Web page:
Okay, okay. I admit. It’s not you, it’s me. I’ve been gone. Sadly in absentia. So what have I been doing with myself in the months of resounding silence between the last Ridiculous Rumination and now?
Well, I’ve been contributing to a new website about video games. It doesn’t offer news or reviews as those things are very well covered elsewhere. It’s just about the experience of playing games and why they… oh hell why don’t you just go and see for yourself?
Don’t forget to bookmark it. Great things are afoot…
What on earth possessed me to get a dice game? Those of you who’ve read some of my previous posts will know that dice and I simply don’t get along. From Necromunda to Risk to Snakes and bloody Ladders, dice love to troll me to the maximum possible extent. It must, therefore, have been a moment of true madness when I picked up Elder Sign, an Arkham Horror offshoot from Fantasy Flight that is played with cards and dice. Dice! What was I thinking? Well, as you’ll no doubt be aware I’m a fan of the Lovecraftian mythos. I’m also a big fan of Fantasy Flight’s take on it via Arkham Horror and Mansions of Madness. It seems like a logical step to grab another Lovecraftian game, right? …Right?
Elder Sign is a co-operative game for one to eight players in which you take the part of an investigator attempting to stop a Great Old One – a horribly powerful creature from another dimension – from breaking in to our world. You do this by collecting spells, items and clues, by defeating monsters and by searching for the mythical Elder Signs which will allow you to seal away the Great Old One for good. So far, so Arkham Horror. Indeed, if you’ve played Arkham Horror or Mansions of Madness you’ll instantly recognise the playable characters and their accompanying artwork. You’ll also be familiar with the notion that each of them has a stamina and a sanity rating.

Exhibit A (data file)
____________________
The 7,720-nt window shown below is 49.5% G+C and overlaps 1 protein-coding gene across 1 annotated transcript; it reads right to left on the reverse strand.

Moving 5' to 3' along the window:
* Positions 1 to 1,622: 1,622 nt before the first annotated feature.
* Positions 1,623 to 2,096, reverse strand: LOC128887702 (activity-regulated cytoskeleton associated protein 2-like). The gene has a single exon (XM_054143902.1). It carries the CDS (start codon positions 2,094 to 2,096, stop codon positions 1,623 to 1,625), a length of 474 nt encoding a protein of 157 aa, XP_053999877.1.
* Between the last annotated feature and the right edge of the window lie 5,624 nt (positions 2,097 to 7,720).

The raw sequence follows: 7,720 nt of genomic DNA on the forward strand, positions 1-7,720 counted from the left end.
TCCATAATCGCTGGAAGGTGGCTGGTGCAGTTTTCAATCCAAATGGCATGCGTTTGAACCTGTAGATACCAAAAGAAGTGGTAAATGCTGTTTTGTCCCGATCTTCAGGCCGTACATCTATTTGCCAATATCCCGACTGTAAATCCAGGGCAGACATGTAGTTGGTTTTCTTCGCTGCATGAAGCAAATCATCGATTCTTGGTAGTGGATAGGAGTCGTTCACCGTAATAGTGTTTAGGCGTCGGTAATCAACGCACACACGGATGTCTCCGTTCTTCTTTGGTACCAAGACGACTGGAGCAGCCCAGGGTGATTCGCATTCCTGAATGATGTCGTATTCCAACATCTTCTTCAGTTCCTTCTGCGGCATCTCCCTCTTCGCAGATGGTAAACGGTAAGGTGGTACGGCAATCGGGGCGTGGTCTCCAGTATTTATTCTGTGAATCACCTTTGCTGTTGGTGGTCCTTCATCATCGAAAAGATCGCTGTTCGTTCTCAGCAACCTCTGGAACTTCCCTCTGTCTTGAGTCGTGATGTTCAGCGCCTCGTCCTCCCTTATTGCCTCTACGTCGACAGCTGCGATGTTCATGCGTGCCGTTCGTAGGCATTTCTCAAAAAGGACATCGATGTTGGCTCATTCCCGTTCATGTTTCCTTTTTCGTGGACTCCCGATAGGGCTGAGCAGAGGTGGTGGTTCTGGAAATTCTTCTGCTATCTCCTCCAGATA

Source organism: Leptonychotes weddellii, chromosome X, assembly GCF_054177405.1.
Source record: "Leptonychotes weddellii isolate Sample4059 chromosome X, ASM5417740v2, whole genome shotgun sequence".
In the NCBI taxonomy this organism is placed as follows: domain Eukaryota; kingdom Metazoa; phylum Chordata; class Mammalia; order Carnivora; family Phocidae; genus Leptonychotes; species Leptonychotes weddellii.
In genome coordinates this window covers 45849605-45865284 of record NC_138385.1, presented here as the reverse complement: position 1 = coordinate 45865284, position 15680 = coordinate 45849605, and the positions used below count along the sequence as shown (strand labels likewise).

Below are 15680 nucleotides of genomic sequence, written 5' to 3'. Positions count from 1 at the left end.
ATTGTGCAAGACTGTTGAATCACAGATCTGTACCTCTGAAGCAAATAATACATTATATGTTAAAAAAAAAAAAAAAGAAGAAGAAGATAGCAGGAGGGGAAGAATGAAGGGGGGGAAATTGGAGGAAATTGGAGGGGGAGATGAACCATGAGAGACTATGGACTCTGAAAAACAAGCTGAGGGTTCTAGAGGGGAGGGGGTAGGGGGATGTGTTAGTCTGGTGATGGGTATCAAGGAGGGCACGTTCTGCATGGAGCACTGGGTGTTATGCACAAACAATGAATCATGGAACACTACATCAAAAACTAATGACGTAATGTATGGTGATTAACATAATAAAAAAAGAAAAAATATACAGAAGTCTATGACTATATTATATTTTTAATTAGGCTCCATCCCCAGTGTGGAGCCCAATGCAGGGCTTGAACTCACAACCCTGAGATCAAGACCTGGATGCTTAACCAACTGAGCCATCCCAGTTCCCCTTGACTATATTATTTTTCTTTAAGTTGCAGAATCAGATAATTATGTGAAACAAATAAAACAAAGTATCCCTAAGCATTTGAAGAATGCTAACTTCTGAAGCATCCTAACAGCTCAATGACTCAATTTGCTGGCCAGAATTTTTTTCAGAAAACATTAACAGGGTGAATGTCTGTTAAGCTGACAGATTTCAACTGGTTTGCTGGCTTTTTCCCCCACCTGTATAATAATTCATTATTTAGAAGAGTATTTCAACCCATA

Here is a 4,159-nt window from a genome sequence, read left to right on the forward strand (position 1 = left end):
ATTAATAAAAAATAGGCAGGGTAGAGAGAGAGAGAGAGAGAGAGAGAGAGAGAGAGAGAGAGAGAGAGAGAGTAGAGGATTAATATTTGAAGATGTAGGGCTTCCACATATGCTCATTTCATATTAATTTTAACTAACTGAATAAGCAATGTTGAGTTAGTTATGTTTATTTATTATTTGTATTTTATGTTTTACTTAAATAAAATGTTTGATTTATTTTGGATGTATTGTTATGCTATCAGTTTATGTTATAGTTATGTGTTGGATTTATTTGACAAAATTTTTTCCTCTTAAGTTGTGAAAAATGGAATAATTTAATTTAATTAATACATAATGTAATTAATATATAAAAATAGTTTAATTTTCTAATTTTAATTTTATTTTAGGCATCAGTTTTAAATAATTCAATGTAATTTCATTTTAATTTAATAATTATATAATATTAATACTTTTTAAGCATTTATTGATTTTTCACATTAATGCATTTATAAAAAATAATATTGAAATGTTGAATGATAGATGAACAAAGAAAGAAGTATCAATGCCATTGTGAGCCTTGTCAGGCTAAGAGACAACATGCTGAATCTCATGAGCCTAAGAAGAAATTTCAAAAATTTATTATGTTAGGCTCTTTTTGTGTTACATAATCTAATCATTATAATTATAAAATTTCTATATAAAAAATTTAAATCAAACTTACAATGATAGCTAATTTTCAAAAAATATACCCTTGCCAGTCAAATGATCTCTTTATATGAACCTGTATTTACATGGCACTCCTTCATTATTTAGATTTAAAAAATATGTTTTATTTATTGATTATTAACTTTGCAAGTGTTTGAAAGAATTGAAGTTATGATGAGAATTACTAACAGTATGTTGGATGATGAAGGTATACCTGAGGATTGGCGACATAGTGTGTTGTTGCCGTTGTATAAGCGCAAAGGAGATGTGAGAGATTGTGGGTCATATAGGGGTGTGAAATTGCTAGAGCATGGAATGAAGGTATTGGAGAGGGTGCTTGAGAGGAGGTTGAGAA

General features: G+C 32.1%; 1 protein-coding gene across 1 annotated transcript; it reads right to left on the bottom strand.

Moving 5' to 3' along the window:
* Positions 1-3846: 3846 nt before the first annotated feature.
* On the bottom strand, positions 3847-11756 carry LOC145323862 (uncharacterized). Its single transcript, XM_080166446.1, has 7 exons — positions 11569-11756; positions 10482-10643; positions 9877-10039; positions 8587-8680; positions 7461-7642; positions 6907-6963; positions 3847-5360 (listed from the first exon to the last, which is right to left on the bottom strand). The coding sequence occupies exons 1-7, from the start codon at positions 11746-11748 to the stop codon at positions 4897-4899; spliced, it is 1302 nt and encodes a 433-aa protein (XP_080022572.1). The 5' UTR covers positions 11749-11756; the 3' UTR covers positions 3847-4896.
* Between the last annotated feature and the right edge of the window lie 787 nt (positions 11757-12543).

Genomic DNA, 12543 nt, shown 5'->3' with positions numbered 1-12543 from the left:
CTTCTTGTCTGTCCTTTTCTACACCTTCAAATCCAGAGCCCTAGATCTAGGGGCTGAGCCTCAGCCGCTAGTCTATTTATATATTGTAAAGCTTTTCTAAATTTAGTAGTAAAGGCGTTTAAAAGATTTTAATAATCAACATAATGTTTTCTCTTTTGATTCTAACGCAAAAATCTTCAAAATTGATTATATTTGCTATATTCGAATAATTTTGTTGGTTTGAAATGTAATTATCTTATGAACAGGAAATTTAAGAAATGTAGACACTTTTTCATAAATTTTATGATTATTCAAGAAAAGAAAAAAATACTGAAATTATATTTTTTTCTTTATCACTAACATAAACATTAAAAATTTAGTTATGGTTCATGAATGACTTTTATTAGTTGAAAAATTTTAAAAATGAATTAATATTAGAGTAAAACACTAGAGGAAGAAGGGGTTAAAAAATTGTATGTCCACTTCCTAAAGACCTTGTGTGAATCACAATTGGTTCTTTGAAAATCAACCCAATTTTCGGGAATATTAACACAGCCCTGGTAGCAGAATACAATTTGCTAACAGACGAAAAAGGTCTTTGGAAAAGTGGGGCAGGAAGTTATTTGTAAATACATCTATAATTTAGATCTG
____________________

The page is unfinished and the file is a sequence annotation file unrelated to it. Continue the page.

Where Elder Sign begins to differ from its big brother is that it’s a much more focused setting.
Pre-revolutionary Cuba! An interesting place, it would seem. When you mention the country the first thing that pops in to your mind is the name Fidel Castro, but what about before? What about that fascinating period between independence from Spain and the adoption of communism? My historical knowledge concerning that part of the world isn’t great but I recently played a board game that made me want to change all that. Isn’t that marvellous? A board game that is essentially moving little pieces of wood around on beautifully painted pieces of cardboard kindled an interest in history. It was released in 2007, it’s published by Rio Grande Games and it’s called Cuba.
In my previous entry I mentioned that I would be having a board game weekend. I have a lot to show and tell from those two days, but I think Cuba was the biggest surprise. I had never heard of it, and when the board was unfolded and the pieces distributed I raised my eyebrow in suspicion. There’s a lot going on on that there board.
As confusing as it appears initially, there’s no denying that the board is decked in lush, rich colours and this extends to all of the cards and components and even to the game’s box. “A game of cigars, rum and power,” the tagline proclaims, and that summary certainly matches the game’s wonderful visual aesthetic. As the owner of the game remarked, there’s generally no excuse for producing an ugly title these days, but Cuba possess a unique and stand-out feel.
Promising to be even darker and more intense than that time you put too much Aluminium foil in the Hydrochloric acid during Chemistry class, Fantasy Flight’s Forbidden Alchemy should be with us in the next few days. An expansion for that Really Good Thing(tm), Mansions of Madness, it adds four new investigators, two new monsters and three new stories for you to play through. There are a number of interesting mechanics being introduced, including the fact that failing the alchemy puzzles causes your character to draw a side effect card that could result in horrible mutations and other grizzly things. There’s also the possibility of travelling through time to both the past and future during the course of one of the stories. Fascinating, Captain.
Sadly, one of the new investigators is Dexter Bloody Drake, so he can sod off – but one of them is a favourite from Arkham Horror, the stern and effective Carolyn Fern, who can hold on-the-spot interventions during the course of a game to stop her fellow investigators from doing involuntary things. Even more tragic than the presence of Dexter Drake is the absence of the delightful Mandy Thompson, who we can only hope will be added in an upcoming expansion.
Soon, my dear. Soon (we hope).
I won’t get to try Forbidden Alchemy until after Christmas, but you can bet there’ll be a full review up once I get my trembling mitts on it.